As to the experience of quarantine itself, I have only scattered bits of testimony. One of the letters I’ve found was from a Philadelphia-based merchant in 1804; I think his name was John Reynolds. I’ve found several letters that he wrote to his mother and sister in Philadelphia from the Lazaretto, where he was undergoing quarantine.

In each letter he says, “I hope to be liberated from here in a few more days.” And in the next letter, written five days later: “I cannot wait to escape from this place of my captivity.” He’s impatient. He’s not complaining that his rights have been violated; he’s just desperate to get out of there.

In one letter to his sister, he says, “It has been so long since I’ve been on shore. It has been so long since I have been home. I am dying to see some of those Pennsylvania beauties. You must introduce me to some as soon as I arrive.” This was in a letter to his sister.

It gets lonely where you’re trapped in this sort of sardine can!

Edible Geography: On average, how long were people held there?

Barnes: There is no general rule. The length of time varied from a day to two weeks, or even more. On occasion, vessels were detained for 30 days.

What’s interesting about the enforcement of quarantine is that there were three objects of detention: the vessel, the cargo, and the people on board. They were often treated very differently. I have lots of examples of vessels detained, and their cargo allowed to go on, but the people were kept on board. I have many other examples of the people being allowed to go, but the cargo being considered very dangerous and having to be cleansed and purified, usually by means of fumigation or with some kind of disinfectant spray.

Really, though, I think at the heart of quarantine is the idea of the cleansing power of time. The passage of time alone will make certain things better. If there is something dangerous in the vessel or in the cargo, it will declare itself within a period of time—or it will simply burn itself out. It can’t last indefinitely. Further, everybody knew from experience that things were fine after the first frost, so you would never detain any vessel, cargo, or people longer than the first frost.

[Image: Painting of the Lazaretto attributed to T. Barnea (undated); 
courtesy of the Atwater Kent Museum of Philadelphia].

BLDGBLOG: There’s an interesting point to be made here vis-à-vis long-haul travel to extremely distant destinations. If a place took long enough to get to, in an era of wind-powered ships, quarantine wasn’t often necessary; any disease on board would already have burned itself out, as you say, by the time of arrival. But when steam-powered ships came along, and, then airplanes, people could arrive before a disease cycle came to its natural end—so quarantine stations became necessary. In other words, an entire class of architectural structures comes into existence because of the lengths of certain journeys or the types of transportation involved.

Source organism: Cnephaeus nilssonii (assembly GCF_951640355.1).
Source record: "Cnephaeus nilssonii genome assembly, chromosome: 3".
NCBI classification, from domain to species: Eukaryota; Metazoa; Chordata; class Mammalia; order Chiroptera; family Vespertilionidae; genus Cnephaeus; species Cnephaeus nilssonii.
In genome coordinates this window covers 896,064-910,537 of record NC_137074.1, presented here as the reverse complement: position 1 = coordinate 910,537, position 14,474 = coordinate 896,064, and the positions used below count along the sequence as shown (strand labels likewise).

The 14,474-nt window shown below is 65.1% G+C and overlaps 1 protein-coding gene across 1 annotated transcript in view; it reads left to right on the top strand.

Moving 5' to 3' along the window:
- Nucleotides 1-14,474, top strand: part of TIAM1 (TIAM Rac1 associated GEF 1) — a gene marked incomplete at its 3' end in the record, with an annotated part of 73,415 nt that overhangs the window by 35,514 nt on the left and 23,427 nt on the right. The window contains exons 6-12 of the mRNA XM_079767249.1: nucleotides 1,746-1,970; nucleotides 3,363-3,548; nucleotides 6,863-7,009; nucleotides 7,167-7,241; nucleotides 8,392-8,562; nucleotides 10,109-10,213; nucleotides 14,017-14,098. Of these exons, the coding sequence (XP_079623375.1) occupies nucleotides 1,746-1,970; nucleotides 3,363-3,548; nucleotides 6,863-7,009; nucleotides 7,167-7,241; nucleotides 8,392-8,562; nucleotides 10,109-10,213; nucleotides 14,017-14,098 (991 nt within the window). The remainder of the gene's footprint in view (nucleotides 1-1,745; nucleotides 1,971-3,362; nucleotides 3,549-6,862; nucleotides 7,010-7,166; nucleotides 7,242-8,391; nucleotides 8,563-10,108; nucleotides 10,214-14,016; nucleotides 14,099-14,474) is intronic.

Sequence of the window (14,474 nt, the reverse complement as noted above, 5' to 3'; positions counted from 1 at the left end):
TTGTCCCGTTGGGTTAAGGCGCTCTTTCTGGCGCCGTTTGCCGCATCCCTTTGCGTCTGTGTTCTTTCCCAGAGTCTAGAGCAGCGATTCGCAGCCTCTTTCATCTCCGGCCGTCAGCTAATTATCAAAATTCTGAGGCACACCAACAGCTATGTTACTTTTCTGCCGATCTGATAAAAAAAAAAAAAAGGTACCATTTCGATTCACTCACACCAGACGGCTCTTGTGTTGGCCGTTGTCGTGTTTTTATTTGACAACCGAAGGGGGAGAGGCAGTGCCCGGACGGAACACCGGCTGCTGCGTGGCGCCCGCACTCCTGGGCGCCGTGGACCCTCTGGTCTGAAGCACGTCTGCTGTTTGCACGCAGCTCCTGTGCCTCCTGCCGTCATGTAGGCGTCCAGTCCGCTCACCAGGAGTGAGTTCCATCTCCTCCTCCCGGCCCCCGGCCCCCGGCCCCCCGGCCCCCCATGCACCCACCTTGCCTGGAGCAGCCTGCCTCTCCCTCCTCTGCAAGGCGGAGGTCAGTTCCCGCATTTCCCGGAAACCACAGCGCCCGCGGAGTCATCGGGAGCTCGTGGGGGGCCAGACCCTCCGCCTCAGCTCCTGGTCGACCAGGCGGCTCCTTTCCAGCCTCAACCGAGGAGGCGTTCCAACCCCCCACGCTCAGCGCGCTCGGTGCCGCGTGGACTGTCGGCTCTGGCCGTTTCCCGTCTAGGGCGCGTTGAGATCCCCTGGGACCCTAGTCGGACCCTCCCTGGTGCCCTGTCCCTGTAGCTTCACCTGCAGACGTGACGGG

Barnes: That’s fascinating. Time is crucial in quarantine—and there is always a negotiation about how long is long enough. There was a tug of war, for instance, between the Lazaretto physician, who was the leading authority on the site, and the Board of Health, whose dictates that physician was required to obey. But you also had to factor in news reports of epidemics on various Caribbean islands, and you had to factor in the testimony of the captain and crew about what the health status of their port of origin—whether there were any illnesses there, what broke out during the journey, and if anyone had died. But is the captain reliable, or is he known to be a liar? And you also had to inspect the passengers and the crew physically. All of these were factors in the quarantine decision.

Time will always be a critical element of that calculus.

• • •

This autumn in New York City, Edible Geography and BLDGBLOG have teamed up to lead an 8-week design studio focusing on the spatial implications of quarantine; you can read more about it here. For our studio participants, we have been assembling a coursepack full of original content and interviews—but we decided that we should make this material available to everyone so that even those people who are not in New York City, and not enrolled in the quarantine studio, can follow along, offer commentary, and even be inspired to pursue projects of their own.

For other interviews in our quarantine series, check out Isolation or Quarantine: An Interview with Dr. Georges Benjamin, Extraordinary Engineering Controls: An Interview with Jonathan Richmond, The Last Town on Earth: An Interview with Thomas Mullen, and Biology at the Border: An Interview with Alison Bashford.

Many more interviews are forthcoming.